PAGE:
Let’s do installation and configuration of GoCD
GoCD is an open source system. GoCD is continuous delivery and automation system. GoCD helps you to streamline and automate your BTR (build, test and release) cycle for perfect and continuous delivery of the product. With the help of its sequential and parallel execution, it configures the dependencies for on demand deployment and faster feedback. You can model complex workflows easily. You can visualize a complex workflow end to end in real-time by using its value stream map.
GoCD compares two builds and let you deploy the version of your choice. GoCD executes tests in various frameworks and languages. It provides cross-platform and parallel execution. GoCD reporting tells you the exact changeset and where the test broke which helps in debugging and fixing. There are various plugins and extensions available, you can use them. You can also create your own plugin.
GoCD does not restrict its installation to any specific operating system (OS). You can use any operating system (OS) of your choice; however, the installation steps would vary according to the choice of operating system.
In this first part of this tutorial, you will learn about prerequisites for GoCD, hardware configurations recommended for GoCD, how to add user, how to assign root privileges to a user, how to update CentOS, how to install epel-release, how to install git, how to install nano-editor, how to install Java and how to do security group settings necessary for GoCD server.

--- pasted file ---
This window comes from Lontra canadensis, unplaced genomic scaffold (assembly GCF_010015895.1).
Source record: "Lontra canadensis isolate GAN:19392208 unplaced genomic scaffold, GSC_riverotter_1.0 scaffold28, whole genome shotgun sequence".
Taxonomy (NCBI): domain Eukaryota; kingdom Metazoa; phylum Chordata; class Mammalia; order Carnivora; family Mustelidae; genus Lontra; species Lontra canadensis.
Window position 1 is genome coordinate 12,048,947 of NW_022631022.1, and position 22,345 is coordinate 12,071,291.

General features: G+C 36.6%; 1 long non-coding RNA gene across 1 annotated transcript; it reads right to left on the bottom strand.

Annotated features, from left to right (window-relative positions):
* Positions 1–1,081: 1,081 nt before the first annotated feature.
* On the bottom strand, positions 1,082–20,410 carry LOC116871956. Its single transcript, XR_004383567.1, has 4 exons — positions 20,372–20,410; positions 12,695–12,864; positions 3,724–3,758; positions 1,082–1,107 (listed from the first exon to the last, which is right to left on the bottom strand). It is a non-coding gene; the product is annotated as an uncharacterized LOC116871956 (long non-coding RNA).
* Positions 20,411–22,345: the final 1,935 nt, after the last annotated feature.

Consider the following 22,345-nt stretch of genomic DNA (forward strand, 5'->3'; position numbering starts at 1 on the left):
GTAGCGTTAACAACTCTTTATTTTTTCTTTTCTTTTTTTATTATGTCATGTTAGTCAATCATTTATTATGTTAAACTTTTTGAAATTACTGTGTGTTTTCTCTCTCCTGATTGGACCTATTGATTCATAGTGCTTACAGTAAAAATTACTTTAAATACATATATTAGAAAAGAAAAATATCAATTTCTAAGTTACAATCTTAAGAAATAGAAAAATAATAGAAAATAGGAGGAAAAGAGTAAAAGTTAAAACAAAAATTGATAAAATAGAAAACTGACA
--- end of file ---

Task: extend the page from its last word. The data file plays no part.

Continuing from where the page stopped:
- VPS must have at least 1GB RAM and 2 Core processor.
- You should setup your VPS’s hostname.
- A registered domain name
- After completing the prerequisites, login as root user with your root username & password via SSH client (e.g. Putty – You can get Putty from https://www.putty.org )
Add a User with Root Privileges:
In the first step, you will add a new user and give it sudo privileges. Sudo privileges will allow this username to make administrative changes on system when required. This user will be used to login from via SSH for everyday use. Once you have added this user, to keep your server secure from various attacks, you will disable the remote root access to root user.
- To create a new user account, use the following command:
# adduser aareez
where “aareez” can be any username of your choice.